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Author: Subject: Employment/Tax Advice?
red22

posted on 17/10/14 at 03:46 PM Reply With Quote
Employment/Tax Advice?

I have been working as a Sole Trader for a number of years working for various companies and individuals. However over the last couple of years I have ended up pretty much working for the same company on a self employed basis. Recently there has been some questions over my self employed status.Having checked with the direct gov website, I will admit it looks like I should be more an employee rather than self employed.

Where does this leave me? The company aren't rushing to offer me a contract, neither do they want me to leave. Would I be right in thinking that I can still offer my services by way of being a Limited Company instead of a Sole Trader? And in that case, as I will be working almost exclusively for one company, will that part of my work fall under IR35? Assuming it does, does this mean I will be paying NI and Income Tax at the standard rate for that portion of my income?

Sorry not more car related, but probably need to get my income sorted before I start my next project.

Thanks.

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coozer

posted on 17/10/14 at 04:05 PM Reply With Quote
As a sole trader your tax liability lies with the company paying you, as ltd it lies completely with you.

I couldn't get much work at all as a sole trader but as a PLC it flows in. I mostly work for 1 agency but do get a bit more work of others. Being ltd means they have no liability and just hand over the invouced amount.

Get yourself a good accountant and talk over the options. It works OK for me and as I only work part time being in control of my own tax affairs is a bonus.

Plus your the director and can take advantage of all that that offers...

Good luck,
Steve





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designer

posted on 17/10/14 at 06:16 PM Reply With Quote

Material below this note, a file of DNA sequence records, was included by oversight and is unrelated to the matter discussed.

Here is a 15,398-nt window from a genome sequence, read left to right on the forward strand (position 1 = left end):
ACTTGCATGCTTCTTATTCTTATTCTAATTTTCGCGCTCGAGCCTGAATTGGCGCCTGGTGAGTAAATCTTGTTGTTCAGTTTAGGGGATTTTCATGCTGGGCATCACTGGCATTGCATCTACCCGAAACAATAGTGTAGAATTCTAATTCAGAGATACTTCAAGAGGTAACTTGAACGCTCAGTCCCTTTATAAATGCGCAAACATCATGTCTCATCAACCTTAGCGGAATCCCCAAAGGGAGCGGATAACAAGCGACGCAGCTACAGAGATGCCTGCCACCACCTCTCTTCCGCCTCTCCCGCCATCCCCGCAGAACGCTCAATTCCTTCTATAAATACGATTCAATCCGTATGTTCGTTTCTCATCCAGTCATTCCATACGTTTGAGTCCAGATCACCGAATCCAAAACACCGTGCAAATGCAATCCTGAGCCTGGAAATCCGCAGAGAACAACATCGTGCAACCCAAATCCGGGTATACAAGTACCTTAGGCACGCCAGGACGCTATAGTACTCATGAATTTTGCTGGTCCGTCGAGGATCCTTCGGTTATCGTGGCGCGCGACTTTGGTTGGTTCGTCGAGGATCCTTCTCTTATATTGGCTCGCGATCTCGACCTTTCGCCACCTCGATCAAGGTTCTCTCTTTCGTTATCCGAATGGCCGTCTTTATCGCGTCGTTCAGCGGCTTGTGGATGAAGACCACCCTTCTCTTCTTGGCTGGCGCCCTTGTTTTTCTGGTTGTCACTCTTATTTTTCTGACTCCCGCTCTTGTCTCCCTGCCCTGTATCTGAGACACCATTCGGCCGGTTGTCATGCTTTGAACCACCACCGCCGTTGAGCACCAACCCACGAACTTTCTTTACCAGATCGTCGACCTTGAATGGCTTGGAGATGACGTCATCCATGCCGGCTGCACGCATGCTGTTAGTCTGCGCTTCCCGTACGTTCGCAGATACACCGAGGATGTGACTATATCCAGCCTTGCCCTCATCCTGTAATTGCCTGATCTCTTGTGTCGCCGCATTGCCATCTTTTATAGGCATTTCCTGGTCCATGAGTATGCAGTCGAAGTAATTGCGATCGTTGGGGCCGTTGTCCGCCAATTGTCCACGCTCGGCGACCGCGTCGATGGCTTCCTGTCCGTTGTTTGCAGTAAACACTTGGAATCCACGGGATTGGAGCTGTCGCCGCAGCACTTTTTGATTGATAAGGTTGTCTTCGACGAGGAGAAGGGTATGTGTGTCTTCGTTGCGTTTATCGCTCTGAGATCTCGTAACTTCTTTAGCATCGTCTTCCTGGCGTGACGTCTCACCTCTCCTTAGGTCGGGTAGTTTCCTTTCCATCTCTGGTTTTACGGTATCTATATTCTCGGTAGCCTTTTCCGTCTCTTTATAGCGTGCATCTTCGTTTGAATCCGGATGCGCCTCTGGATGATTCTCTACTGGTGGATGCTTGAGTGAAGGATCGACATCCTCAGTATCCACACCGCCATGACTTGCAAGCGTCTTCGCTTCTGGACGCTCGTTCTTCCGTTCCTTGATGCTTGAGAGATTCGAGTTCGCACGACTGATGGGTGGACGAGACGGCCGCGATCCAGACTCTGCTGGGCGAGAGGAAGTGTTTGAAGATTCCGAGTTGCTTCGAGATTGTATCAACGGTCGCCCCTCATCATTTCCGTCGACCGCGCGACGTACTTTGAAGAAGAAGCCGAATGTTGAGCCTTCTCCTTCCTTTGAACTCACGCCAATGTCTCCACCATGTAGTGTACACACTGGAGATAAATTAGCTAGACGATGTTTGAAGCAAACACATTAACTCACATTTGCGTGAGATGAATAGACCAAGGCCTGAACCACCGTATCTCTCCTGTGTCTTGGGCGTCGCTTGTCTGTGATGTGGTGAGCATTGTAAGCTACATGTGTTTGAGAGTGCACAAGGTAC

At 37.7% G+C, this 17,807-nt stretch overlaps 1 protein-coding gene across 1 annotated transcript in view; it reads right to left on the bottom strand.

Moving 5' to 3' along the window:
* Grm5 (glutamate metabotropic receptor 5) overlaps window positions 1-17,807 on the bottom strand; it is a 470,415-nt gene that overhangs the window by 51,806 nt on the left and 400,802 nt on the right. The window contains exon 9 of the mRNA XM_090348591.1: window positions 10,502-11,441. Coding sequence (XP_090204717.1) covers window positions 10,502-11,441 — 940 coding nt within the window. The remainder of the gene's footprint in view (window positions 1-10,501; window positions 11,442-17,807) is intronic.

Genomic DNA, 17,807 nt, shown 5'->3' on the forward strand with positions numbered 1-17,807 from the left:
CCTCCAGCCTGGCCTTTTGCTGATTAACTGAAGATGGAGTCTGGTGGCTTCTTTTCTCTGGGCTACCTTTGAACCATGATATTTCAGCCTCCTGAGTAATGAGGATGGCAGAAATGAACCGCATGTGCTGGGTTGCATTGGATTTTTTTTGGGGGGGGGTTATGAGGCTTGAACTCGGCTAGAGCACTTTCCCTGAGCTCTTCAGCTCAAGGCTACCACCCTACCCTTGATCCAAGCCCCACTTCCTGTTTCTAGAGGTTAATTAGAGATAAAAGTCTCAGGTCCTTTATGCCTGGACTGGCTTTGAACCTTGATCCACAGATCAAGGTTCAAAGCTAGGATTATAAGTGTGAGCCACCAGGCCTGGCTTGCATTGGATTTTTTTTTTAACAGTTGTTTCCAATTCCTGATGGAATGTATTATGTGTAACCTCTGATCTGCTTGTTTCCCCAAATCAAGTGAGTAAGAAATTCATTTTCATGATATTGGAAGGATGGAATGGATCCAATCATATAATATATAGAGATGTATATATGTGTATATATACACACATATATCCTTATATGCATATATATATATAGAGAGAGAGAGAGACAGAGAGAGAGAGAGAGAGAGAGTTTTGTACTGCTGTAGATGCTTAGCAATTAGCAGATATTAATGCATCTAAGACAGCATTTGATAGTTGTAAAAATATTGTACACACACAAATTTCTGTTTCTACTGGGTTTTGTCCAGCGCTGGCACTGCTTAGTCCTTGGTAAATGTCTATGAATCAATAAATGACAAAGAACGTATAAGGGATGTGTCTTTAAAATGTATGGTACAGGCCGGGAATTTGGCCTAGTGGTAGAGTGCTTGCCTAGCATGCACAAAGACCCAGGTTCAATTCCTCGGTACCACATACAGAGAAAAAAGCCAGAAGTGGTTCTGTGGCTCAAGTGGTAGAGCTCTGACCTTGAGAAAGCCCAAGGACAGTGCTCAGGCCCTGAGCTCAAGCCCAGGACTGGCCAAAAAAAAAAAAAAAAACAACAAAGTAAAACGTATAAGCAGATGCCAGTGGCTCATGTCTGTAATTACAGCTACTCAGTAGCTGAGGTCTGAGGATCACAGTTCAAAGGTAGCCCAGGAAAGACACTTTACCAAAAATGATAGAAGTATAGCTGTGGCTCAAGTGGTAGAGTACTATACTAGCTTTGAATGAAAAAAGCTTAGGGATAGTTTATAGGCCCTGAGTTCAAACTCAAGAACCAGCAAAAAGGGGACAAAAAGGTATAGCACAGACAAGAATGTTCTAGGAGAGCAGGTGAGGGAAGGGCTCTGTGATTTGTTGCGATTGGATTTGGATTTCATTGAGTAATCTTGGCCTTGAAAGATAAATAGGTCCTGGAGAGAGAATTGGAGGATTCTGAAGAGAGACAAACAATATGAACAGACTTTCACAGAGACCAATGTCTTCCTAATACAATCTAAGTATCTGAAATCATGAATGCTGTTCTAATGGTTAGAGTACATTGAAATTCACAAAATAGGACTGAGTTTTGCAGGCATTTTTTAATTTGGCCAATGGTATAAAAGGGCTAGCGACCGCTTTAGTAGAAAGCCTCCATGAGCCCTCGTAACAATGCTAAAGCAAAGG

I understood that if you worked for the same company, as a sub contracter, you are only allowed to do it for a certain time as the company is 'avoiding' employment taxes.

Had this years ago where a 'subby' plumber had to go onto the books.

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red22

posted on 18/10/14 at 08:44 AM Reply With Quote
"I understood that if you worked for the same company, as a sub contracter, you are only allowed to do it for a certain time as the company is 'avoiding' employment taxes.

Had this years ago where a 'subby' plumber had to go onto the books."

This is what I was begining to think. Looks like I'll be looking for a new job then, as I don't want to be collared by HRMC for anything.

Thanks for the replies.

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iank

posted on 18/10/14 at 09:10 AM Reply With Quote
quote:
Originally posted by designer
I understood that if you worked for the same company, as a sub contracter, you are only allowed to do it for a certain time as the company is 'avoiding' employment taxes.

Had this years ago where a 'subby' plumber had to go onto the books.


That is the IR35 rules, your accountant will know all about it.
http://www.hmrc.gov.uk/ir35/





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Anonymous

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JonnyS

posted on 18/10/14 at 11:37 AM Reply With Quote
The IR35 rules can be complicated.

If you were employed, your employer would be paying Employers NI and you would be paying Employees NI and tax.

As a sole trader you are paying self-employed NI and tax. So HMRC are losing out by the employers NI if you should be an employee. Not as bad as being a limited company and having a low salary and dividend though.

You could set up as a limited company and pay yourself a salary as if you were employed thus HMRC are being paid the taxes they are owed.

Where are you based? I'm a chartered accountant with over 15 years experience based in the Midlands?

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coozer

posted on 18/10/14 at 12:32 PM Reply With Quote
As said go ltd and forget about ir35. I'd never heard of it until I read this thread!





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Theshed

posted on 18/10/14 at 01:29 PM Reply With Quote
Coozer - Wrong I am afraid......IR35 is directed towards Limited Companies - that is the whole point. If, but for an intervening company, a person would be to all intents and purposes and employee, the IR35 rules bite and that person is taxed as if he/she were an employee.
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JonnyS

posted on 18/10/14 at 05:00 PM Reply With Quote
quote:
Originally posted by Theshed
Coozer - Wrong I am afraid......IR35 is directed towards Limited Companies - that is the whole point. If, but for an intervening company, a person would be to all intents and purposes and employee, the IR35 rules bite and that person is taxed as if he/she were an employee.


Well Coozer is wrong if he is saying use a ltd in traditional sense- low salary and dividends, but right if he is suggesting you set up a a limited and pay yourself a salary as if you were employed... HMRC are happy with this and even have a calculator to work out how you should pay yourself to keep within the rules if you are caught by IR35.

http://www.hmrc.gov.uk/leaflets/calc_deempyt.htm

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coozer

posted on 18/10/14 at 07:13 PM Reply With Quote